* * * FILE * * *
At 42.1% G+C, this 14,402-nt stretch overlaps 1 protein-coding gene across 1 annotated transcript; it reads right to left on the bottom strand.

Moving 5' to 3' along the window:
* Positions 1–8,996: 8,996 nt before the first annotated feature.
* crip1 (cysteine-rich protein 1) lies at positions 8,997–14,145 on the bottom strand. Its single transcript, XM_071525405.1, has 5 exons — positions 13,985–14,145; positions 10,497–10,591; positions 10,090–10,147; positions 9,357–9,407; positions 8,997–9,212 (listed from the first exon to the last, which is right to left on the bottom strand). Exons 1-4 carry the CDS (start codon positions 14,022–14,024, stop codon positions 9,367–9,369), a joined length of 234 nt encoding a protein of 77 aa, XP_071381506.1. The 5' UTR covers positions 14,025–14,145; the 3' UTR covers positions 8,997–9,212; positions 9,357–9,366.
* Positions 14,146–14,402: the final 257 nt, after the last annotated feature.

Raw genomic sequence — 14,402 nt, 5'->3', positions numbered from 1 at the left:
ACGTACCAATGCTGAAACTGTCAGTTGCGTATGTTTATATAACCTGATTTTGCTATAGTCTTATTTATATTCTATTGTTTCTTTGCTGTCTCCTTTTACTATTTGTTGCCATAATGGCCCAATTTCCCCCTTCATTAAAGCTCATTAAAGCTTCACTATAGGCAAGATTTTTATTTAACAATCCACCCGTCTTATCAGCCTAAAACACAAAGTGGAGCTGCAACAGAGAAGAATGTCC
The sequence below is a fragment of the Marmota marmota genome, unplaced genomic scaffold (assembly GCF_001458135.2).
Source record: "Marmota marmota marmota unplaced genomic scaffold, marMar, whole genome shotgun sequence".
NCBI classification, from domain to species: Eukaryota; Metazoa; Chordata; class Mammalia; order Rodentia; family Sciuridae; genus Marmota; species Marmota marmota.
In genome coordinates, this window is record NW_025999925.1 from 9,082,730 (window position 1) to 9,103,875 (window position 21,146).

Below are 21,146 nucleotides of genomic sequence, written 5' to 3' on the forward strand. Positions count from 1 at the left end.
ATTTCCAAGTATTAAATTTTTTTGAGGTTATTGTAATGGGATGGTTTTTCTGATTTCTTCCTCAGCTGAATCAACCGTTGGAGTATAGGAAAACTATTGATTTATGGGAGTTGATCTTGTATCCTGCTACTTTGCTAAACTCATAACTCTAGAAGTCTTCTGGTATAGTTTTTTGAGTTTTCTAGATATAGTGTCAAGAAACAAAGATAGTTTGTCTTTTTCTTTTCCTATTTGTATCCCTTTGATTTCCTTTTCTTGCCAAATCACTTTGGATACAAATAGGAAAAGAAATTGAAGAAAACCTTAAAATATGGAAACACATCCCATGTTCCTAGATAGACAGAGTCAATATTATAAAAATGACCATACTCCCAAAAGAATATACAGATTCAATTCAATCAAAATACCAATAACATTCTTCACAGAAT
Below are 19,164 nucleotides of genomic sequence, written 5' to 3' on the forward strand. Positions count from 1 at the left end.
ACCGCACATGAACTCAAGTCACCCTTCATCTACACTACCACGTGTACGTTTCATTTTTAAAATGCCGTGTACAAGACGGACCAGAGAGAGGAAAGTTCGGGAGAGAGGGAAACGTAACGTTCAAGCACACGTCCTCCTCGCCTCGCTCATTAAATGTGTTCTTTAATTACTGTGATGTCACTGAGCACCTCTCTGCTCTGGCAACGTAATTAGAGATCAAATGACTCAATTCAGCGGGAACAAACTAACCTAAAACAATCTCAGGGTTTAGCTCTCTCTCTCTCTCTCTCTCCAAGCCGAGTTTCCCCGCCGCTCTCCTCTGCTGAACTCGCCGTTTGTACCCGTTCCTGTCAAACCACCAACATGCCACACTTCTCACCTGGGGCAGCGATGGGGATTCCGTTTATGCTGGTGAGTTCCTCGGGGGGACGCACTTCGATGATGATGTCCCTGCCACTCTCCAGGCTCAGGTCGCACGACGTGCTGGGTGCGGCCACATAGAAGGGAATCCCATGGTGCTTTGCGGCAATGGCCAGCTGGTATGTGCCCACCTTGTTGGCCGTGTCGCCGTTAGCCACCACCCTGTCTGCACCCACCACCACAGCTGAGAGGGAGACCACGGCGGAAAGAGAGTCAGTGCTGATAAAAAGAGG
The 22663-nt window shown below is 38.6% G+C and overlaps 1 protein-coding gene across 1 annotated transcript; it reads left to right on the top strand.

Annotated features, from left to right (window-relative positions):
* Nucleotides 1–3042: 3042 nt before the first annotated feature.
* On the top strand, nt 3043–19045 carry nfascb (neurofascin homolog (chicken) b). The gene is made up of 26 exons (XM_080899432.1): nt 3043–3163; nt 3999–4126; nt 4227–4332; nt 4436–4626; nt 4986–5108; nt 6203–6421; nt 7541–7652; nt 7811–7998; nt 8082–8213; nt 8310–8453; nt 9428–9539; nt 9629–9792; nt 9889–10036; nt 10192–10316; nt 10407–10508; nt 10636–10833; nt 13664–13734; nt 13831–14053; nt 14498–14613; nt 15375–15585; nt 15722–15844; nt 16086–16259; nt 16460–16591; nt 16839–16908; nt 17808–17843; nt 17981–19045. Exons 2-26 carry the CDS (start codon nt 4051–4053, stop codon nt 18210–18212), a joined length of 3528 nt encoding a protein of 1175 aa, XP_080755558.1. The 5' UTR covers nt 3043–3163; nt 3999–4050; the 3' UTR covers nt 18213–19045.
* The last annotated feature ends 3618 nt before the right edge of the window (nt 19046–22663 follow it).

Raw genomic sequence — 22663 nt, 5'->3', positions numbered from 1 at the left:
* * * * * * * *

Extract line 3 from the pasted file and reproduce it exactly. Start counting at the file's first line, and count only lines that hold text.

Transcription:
* Positions 1–8,996: 8,996 nt before the first annotated feature.